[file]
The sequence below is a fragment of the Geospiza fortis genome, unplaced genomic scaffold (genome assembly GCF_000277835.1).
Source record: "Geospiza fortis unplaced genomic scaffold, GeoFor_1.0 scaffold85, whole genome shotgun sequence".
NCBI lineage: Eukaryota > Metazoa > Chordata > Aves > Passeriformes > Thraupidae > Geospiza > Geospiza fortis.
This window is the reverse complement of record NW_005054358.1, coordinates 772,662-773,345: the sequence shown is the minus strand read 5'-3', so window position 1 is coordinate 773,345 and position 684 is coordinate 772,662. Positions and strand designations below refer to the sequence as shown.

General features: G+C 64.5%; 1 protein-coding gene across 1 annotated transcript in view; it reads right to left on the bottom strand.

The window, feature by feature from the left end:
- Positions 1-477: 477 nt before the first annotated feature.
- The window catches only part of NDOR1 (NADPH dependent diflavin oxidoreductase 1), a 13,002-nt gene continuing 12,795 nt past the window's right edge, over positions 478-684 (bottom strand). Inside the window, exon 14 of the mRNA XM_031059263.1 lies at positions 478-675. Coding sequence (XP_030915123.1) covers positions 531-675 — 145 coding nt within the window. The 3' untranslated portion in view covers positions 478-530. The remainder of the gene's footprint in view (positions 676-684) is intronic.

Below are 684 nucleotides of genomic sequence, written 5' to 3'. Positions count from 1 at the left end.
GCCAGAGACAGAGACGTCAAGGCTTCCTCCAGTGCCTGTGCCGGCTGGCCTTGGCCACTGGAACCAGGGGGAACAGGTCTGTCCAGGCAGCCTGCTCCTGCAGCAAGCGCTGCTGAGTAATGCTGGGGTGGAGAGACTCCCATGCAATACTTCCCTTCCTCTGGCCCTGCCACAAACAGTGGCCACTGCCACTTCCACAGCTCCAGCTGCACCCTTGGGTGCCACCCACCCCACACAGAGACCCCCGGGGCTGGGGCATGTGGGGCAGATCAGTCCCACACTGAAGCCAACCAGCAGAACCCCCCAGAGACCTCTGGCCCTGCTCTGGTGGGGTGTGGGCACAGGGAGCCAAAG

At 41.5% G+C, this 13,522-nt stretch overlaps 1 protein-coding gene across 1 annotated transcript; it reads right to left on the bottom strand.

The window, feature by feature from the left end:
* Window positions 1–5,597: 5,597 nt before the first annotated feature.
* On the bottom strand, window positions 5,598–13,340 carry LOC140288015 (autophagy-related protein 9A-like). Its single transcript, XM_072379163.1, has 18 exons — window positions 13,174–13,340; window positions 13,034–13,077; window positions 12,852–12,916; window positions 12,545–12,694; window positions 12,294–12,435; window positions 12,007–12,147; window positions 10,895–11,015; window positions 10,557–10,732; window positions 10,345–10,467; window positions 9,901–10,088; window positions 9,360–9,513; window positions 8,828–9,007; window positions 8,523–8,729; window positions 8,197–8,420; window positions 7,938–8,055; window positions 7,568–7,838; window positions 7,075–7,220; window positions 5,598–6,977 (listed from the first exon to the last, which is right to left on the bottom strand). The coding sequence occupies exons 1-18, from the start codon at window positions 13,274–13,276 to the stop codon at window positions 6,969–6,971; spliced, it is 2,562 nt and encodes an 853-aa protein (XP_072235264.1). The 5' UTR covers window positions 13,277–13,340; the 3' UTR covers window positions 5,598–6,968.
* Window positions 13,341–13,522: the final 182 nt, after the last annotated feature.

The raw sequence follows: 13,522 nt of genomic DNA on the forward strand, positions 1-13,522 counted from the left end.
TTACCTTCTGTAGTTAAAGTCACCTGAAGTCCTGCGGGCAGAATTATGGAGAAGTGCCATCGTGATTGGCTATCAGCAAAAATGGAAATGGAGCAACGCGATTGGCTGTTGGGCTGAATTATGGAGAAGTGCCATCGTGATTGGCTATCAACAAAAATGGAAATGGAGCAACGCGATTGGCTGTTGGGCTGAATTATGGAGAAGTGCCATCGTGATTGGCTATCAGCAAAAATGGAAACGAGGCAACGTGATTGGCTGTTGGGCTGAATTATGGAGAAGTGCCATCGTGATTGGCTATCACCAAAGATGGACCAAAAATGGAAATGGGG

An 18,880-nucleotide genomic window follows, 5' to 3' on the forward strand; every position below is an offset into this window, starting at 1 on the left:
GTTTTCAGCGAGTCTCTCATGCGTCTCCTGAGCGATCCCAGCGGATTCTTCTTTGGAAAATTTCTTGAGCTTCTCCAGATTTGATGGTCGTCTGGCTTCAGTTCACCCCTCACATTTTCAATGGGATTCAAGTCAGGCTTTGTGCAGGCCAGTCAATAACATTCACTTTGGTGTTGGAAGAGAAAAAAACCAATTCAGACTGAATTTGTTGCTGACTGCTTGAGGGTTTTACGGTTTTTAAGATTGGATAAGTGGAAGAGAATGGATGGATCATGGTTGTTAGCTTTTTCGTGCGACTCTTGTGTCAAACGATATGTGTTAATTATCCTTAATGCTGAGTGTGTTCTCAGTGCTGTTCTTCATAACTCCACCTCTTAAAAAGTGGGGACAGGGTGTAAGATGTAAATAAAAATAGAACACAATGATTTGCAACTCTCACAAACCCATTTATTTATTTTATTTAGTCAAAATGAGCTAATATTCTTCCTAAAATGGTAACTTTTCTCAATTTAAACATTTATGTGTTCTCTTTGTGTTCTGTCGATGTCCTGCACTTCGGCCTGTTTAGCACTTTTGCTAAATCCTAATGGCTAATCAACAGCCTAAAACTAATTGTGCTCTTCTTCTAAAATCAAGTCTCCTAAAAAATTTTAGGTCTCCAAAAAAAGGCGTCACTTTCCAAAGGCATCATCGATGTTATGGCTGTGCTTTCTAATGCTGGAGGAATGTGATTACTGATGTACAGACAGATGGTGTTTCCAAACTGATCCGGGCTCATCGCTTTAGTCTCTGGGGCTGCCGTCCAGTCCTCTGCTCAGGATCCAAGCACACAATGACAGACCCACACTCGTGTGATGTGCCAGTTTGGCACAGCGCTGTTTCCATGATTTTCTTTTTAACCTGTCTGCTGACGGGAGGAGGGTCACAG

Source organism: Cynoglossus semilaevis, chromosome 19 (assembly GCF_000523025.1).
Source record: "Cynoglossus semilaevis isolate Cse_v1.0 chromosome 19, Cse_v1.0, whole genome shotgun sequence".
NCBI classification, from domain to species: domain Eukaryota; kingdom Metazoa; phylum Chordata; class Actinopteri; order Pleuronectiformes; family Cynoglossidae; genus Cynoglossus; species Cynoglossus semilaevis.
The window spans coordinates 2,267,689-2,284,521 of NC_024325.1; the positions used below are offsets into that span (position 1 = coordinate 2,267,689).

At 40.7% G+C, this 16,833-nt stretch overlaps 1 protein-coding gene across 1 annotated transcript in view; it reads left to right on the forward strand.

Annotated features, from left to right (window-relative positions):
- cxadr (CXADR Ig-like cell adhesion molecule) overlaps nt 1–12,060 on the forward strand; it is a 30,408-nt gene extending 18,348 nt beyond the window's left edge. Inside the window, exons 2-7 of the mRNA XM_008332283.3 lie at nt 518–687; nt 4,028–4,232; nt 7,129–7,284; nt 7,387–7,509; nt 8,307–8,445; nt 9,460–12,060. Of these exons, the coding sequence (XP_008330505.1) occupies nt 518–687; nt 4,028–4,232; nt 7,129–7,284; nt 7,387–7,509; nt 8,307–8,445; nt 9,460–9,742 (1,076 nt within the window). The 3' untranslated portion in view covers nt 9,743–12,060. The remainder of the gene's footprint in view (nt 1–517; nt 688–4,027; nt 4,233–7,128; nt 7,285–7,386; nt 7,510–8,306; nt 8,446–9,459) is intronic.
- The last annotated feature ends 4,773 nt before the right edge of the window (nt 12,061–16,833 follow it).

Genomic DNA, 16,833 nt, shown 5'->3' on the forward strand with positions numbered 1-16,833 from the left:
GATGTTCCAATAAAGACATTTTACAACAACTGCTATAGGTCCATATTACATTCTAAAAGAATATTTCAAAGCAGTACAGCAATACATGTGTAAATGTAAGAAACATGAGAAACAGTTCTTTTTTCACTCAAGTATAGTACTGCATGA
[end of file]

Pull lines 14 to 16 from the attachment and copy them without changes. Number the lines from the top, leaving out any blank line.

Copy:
* On the bottom strand, window positions 5,598–13,340 carry LOC140288015 (autophagy-related protein 9A-like). Its single transcript, XM_072379163.1, has 18 exons — window positions 13,174–13,340; window positions 13,034–13,077; window positions 12,852–12,916; window positions 12,545–12,694; window positions 12,294–12,435; window positions 12,007–12,147; window positions 10,895–11,015; window positions 10,557–10,732; window positions 10,345–10,467; window positions 9,901–10,088; window positions 9,360–9,513; window positions 8,828–9,007; window positions 8,523–8,729; window positions 8,197–8,420; window positions 7,938–8,055; window positions 7,568–7,838; window positions 7,075–7,220; window positions 5,598–6,977 (listed from the first exon to the last, which is right to left on the bottom strand). The coding sequence occupies exons 1-18, from the start codon at window positions 13,274–13,276 to the stop codon at window positions 6,969–6,971; spliced, it is 2,562 nt and encodes an 853-aa protein (XP_072235264.1). The 5' UTR covers window positions 13,277–13,340; the 3' UTR covers window positions 5,598–6,968.
* Window positions 13,341–13,522: the final 182 nt, after the last annotated feature.

The raw sequence follows: 13,522 nt of genomic DNA on the forward strand, positions 1-13,522 counted from the left end.